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Will there be enough volunteers for preserved railways in a few decades time ?

Discussion in 'Heritage Railways & Centres in the UK' started by toplight, Aug 18, 2017.

  1. big.stu

    big.stu Well-Known Member

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    How about joining the team at Audley End :) Openings for drivers, lots of flexibility on what you commit to and very civilised hours given you are pretty local (my steam shift today, for example, was notionally 09:00 - 17:00 although I actually ended up booking 09:00-17:45 on my timesheet).

    PM me if you are interested or want more details.

    (Disclaimer - I am a steam/diesel driver at AEMR.)
     
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  2. Matt37401

    Matt37401 Part of the furniture

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    Cheers Stu, it's something I'll bear in mind.
     
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  3. 3855

    3855 Member

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    No there won't...
     
  4. Sawdust

    Sawdust Member

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    Time will tell.

    There is no way to predict what world events will take place and how they will effect society, in ten or twenty years time people might find themselves with more or less free time than we have now.

    Sawdust.
     
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  5. 21B

    21B Well-Known Member

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    I quite agree. My point of view though is fundamentally optimistic. After all heritage railways evolved during the cold war, survived half a dozen recessions, a couple or three wars, and a long domestic terrorism situation. If we want to survive, we will. If we throw up our hands in despair, we wont. I think given the last 60 years of history, the propects are reasonable for the next ten or twenty.
     
    Last edited: Aug 21, 2017
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  6. martin1656

    martin1656 Resident of Nat Pres Friend

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    A lot depends on legislation and how the railway industry can adapt to it, and how Management, copes with a voluenteer workforce, Some are very good, some are not, some railways are open friendly and welcoming, others are beset by internal fractions and people who have ulterior motives that impact the department , very often effecting people who are not involved in the situation that caused the problem, and of course, not everyone has a railway first point of view, lets say, you have an financial interest in a group of engines that are not a top proirity to the railway, but you think they should? how would you react? do you say ok, i understand, and make the best case you can, or do you throw spanners in the works only working on your own engines? not helping other more urgent jobs?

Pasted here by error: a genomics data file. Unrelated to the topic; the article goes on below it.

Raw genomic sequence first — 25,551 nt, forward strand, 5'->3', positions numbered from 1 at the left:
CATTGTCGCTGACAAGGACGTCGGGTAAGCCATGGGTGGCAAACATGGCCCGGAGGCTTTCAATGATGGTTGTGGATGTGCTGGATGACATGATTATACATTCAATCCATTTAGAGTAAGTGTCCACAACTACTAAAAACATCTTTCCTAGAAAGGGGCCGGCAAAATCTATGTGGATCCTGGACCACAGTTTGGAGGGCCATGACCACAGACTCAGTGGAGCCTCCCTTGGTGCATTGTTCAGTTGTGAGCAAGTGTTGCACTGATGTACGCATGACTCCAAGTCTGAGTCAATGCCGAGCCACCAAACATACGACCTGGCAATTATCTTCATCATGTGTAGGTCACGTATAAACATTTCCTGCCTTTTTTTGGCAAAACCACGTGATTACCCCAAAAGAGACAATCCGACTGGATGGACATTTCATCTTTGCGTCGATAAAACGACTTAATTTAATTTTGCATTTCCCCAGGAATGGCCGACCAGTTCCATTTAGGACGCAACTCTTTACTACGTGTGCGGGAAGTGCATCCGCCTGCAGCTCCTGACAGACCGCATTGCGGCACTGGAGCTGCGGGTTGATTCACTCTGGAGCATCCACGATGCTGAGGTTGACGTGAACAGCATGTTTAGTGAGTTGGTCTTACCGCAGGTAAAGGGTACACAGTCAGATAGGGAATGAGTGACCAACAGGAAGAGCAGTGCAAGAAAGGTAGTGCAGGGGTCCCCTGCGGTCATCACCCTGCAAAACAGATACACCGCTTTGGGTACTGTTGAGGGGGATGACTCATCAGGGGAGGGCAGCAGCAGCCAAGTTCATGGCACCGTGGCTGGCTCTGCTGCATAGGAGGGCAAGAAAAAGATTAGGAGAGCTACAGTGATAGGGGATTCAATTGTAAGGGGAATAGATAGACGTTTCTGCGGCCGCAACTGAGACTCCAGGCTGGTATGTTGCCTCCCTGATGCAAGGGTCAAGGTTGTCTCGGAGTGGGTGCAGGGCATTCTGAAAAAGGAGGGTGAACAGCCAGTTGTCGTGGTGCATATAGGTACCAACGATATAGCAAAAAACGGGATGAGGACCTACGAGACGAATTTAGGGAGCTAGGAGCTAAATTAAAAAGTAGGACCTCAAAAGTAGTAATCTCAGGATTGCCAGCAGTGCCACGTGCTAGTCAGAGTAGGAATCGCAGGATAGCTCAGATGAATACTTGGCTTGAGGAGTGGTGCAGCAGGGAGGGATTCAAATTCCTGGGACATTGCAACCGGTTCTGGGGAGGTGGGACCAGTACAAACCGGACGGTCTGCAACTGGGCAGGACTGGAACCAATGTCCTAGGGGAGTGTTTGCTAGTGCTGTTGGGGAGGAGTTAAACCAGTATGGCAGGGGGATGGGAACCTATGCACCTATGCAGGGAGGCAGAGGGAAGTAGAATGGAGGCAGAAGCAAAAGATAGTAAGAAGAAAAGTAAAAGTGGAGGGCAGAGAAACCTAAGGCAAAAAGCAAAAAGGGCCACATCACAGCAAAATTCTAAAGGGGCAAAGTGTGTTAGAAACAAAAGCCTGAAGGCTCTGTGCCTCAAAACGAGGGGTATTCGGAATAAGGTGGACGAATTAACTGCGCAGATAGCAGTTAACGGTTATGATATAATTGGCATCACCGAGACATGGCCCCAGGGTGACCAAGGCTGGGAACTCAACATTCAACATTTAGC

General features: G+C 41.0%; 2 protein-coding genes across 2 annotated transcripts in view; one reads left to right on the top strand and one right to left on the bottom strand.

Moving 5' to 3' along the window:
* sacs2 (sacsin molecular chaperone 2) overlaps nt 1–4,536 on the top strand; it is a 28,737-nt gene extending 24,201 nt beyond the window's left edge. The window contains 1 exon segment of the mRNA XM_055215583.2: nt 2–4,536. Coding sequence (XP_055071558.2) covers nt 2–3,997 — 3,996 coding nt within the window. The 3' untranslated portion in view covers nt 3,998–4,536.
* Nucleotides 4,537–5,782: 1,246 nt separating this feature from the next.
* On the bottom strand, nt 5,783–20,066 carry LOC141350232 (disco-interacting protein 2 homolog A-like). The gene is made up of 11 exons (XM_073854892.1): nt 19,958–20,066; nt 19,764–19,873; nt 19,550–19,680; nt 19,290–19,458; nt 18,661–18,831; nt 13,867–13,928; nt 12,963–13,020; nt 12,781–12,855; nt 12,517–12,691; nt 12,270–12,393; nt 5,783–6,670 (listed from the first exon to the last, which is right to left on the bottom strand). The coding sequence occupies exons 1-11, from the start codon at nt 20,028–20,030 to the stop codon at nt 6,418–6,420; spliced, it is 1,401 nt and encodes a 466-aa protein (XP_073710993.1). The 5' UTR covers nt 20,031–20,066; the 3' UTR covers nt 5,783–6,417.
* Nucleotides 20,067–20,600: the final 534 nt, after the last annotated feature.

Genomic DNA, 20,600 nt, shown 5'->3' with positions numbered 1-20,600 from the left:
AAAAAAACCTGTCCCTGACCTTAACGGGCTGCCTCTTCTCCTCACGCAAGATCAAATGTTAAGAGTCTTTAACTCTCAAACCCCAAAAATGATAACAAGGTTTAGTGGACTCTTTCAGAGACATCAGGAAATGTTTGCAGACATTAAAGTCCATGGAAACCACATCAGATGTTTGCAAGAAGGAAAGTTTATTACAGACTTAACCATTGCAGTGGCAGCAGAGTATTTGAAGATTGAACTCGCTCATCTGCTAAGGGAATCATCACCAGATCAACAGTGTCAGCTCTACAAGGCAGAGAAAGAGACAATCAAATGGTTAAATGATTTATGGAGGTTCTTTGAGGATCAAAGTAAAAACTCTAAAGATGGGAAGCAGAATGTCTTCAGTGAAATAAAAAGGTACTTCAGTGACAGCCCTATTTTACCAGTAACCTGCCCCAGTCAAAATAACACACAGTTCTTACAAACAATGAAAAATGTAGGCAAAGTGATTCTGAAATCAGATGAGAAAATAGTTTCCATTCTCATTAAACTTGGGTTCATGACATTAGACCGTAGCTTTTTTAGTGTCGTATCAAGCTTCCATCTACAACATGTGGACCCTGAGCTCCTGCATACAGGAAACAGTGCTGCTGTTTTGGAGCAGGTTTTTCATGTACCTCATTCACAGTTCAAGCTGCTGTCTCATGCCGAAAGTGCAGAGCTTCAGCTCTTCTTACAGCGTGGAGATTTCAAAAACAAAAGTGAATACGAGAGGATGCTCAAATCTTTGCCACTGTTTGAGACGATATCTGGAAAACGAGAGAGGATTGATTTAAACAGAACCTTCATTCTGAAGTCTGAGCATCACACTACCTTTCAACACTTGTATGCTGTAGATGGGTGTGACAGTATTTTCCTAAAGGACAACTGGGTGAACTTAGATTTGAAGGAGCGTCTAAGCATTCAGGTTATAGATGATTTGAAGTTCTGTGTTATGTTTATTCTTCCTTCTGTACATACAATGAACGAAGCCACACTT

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  7. Matt78

    Matt78 Well-Known Member

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    One thing is certain, that many railways will end up employing more staff in a paid capacity. The fundamental question is whether a line's business model can sustain a "mainly" employed staff ratio supplemented by volunteers. There are only two (SG) lines that presently manage this as far as I am aware, the Lakeside and P & D. We can speculate that many railways may well benefit from increased capital in the form of legacies from some of their loyal volunteer/supporter base in the next 20 years, so in my humble opinion what lines need to think about is getting the business model right now and making sure that they are in the best position possible to capitalise on legacies. The prospects of alternative sources of capital (eg grants or bank loans) would be dependent on the business model being accurate and sustainable.

    regards

    Matt
     
  8. Tim Light

    Tim Light Member

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    I'm confident that a lot of lines will adapt and survive. But many will go to the wall, because the business case is not there to sustain the enterprise when the volunteer labour dries up.

    When this happens there will be an even bigger surplus of locomotives and rolling stock that the independent preservation movement will not have the resources to even own let alone restore. With no takers a lot of it will be scrapped. With a growing population, former preserved lines will become housing estates, retail parks and cycleways.

    It's a sad prospect, but on the other hand, the survivors will go from strength to strength, and will be leading lights in Britain's tourist industry, on a par with Beamish and the Eden Project.

    Many of us will be long gone by then.
     
  9. Steve

    Steve Part of the furniture Friend